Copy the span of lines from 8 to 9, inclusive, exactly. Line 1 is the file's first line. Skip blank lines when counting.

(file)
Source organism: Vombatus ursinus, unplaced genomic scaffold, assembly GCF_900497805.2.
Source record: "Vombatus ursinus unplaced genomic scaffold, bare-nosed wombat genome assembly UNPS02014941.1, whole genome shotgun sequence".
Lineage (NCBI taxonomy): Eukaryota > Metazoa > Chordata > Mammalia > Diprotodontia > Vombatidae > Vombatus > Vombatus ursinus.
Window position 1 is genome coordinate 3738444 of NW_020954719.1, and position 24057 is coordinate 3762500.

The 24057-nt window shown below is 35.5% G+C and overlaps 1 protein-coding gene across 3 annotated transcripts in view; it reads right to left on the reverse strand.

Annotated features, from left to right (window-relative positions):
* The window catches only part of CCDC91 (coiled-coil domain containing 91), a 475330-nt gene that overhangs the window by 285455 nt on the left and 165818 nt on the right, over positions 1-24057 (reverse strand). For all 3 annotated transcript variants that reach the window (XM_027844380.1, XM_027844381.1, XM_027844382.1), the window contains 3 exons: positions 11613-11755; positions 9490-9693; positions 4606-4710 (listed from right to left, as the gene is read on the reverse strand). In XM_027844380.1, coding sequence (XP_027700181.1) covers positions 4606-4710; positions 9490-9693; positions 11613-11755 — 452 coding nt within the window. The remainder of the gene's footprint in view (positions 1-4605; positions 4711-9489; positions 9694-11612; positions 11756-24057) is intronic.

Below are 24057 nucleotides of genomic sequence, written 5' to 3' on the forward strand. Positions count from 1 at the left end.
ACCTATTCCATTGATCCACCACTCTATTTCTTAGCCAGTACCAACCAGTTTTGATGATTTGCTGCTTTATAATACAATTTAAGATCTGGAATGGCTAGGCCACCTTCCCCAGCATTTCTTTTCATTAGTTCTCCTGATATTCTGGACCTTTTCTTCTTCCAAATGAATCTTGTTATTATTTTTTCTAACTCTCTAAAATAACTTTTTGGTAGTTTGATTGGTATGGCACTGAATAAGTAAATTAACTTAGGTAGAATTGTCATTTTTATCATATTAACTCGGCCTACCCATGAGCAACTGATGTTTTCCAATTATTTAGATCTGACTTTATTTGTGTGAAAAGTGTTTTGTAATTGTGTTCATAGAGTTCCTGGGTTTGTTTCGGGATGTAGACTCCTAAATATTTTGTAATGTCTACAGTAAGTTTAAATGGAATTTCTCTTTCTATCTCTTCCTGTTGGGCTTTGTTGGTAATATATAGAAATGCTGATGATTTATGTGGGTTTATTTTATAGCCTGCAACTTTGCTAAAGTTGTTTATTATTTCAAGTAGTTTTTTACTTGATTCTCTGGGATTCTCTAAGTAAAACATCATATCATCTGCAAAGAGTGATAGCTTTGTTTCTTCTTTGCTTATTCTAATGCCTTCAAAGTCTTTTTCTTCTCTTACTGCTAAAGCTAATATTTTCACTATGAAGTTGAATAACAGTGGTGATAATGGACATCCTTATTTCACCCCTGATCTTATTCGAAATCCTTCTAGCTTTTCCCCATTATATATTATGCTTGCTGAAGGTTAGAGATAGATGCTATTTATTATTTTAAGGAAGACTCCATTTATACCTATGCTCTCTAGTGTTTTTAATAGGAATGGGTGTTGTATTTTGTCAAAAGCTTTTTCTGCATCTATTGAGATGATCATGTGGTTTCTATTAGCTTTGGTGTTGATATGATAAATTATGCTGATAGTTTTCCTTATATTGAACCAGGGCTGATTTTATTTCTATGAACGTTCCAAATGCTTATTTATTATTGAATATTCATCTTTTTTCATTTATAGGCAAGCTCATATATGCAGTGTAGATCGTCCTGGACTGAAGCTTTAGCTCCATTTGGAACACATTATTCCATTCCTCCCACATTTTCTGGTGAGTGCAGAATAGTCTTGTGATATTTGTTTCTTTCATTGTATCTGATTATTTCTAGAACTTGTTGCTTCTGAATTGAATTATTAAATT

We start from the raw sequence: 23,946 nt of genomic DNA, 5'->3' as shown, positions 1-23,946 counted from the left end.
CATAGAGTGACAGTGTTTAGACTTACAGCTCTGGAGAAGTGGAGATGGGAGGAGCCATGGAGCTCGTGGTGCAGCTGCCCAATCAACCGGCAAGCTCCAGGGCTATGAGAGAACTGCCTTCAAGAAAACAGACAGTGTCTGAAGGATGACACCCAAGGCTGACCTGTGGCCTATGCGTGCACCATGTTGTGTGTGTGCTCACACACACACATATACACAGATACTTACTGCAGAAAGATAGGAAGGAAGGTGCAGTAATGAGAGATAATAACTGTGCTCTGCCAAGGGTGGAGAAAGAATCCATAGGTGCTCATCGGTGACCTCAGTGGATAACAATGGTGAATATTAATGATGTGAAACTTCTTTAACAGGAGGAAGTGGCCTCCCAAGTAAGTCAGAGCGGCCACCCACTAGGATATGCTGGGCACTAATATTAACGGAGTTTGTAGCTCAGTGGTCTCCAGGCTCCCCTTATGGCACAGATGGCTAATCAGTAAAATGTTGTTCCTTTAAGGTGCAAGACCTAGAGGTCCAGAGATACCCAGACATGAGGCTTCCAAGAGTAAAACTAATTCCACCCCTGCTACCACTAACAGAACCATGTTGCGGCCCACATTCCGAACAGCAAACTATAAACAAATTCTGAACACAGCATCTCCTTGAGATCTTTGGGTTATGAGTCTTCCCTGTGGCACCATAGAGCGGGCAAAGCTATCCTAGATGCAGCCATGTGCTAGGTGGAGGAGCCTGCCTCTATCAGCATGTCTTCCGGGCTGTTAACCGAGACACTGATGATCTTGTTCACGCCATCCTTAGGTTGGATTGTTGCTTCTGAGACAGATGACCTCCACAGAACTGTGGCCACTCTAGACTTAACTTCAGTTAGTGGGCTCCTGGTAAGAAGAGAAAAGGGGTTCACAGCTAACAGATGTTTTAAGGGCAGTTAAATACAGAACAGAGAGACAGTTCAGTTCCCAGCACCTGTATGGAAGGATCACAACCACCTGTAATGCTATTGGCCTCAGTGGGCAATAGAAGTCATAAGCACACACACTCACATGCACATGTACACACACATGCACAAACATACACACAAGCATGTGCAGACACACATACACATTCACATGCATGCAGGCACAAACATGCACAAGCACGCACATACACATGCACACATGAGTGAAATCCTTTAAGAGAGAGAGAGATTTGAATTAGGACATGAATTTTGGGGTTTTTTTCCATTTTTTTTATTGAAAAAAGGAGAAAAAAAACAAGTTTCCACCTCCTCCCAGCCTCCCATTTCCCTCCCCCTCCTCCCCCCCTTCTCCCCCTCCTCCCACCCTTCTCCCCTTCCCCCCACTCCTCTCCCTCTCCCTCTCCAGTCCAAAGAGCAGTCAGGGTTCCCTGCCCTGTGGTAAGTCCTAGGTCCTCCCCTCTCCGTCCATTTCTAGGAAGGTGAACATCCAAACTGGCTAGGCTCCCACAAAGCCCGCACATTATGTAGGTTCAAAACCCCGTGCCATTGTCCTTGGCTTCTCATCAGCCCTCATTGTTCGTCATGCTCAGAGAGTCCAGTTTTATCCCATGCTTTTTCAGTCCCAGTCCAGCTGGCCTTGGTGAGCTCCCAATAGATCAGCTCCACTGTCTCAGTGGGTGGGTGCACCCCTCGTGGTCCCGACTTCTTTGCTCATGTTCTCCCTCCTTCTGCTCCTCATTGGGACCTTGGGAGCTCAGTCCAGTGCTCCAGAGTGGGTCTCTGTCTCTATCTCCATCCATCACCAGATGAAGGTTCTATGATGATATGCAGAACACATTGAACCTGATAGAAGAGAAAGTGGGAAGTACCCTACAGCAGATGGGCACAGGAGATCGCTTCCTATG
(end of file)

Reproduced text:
Below are 24057 nucleotides of genomic sequence, written 5' to 3' on the forward strand. Positions count from 1 at the left end.
ACCTATTCCATTGATCCACCACTCTATTTCTTAGCCAGTACCAACCAGTTTTGATGATTTGCTGCTTTATAATACAATTTAAGATCTGGAATGGCTAGGCCACCTTCCCCAGCATTTCTTTTCATTAGTTCTCCTGATATTCTGGACCTTTTCTTCTTCCAAATGAATCTTGTTATTATTTTTTCTAACTCTCTAAAATAACTTTTTGGTAGTTTGATTGGTATGGCACTGAATAAGTAAATTAACTTAGGTAGAATTGTCATTTTTATCATATTAACTCGGCCTACCCATGAGCAACTGATGTTTTCCAATTATTTAGATCTGACTTTATTTGTGTGAAAAGTGTTTTGTAATTGTGTTCATAGAGTTCCTGGGTTTGTTTCGGGATGTAGACTCCTAAATATTTTGTAATGTCTACAGTAAGTTTAAATGGAATTTCTCTTTCTATCTCTTCCTGTTGGGCTTTGTTGGTAATATATAGAAATGCTGATGATTTATGTGGGTTTATTTTATAGCCTGCAACTTTGCTAAAGTTGTTTATTATTTCAAGTAGTTTTTTACTTGATTCTCTGGGATTCTCTAAGTAAAACATCATATCATCTGCAAAGAGTGATAGCTTTGTTTCTTCTTTGCTTATTCTAATGCCTTCAAAGTCTTTTTCTTCTCTTACTGCTAAAGCTAATATTTTCACTATGAAGTTGAATAACAGTGGTGATAATGGACATCCTTATTTCACCCCTGATCTTATTCGAAATCCTTCTAGCTTTTCCCCATTATATATTATGCTTGCTGAAGGTTAGAGATAGATGCTATTTATTATTTTAAGGAAGACTCCATTTATACCTATGCTCTCTAGTGTTTTTAATAGGAATGGGTGTTGTATTTTGTCAAAAGCTTTTTCTGCATCTATTGAGATGATCATGTGGTTTCTATTAGCTTTGGTGTTGATATGATAAATTATGCTGATAGTTTTCCTTATATTGAACCAGGGCTGATTTTATTTCTATGAACGTTCCAAATGCTTATTTATTATTGAATATTCATCTTTTTTCATTTATAGGCAAGCTCATATATGCAGTGTAGATCGTCCTGGACTGAAGCTTTAGCTCCATTTGGAACACATTATTCCATTCCTCCCACATTTTCTGGTGAGTGCAGAATAGTCTTGTGATATTTGTTTCTTTCATTGTATCTGATTATTTCTAGAACTTGTTGCTTCTGAATTGAATTATTAAATT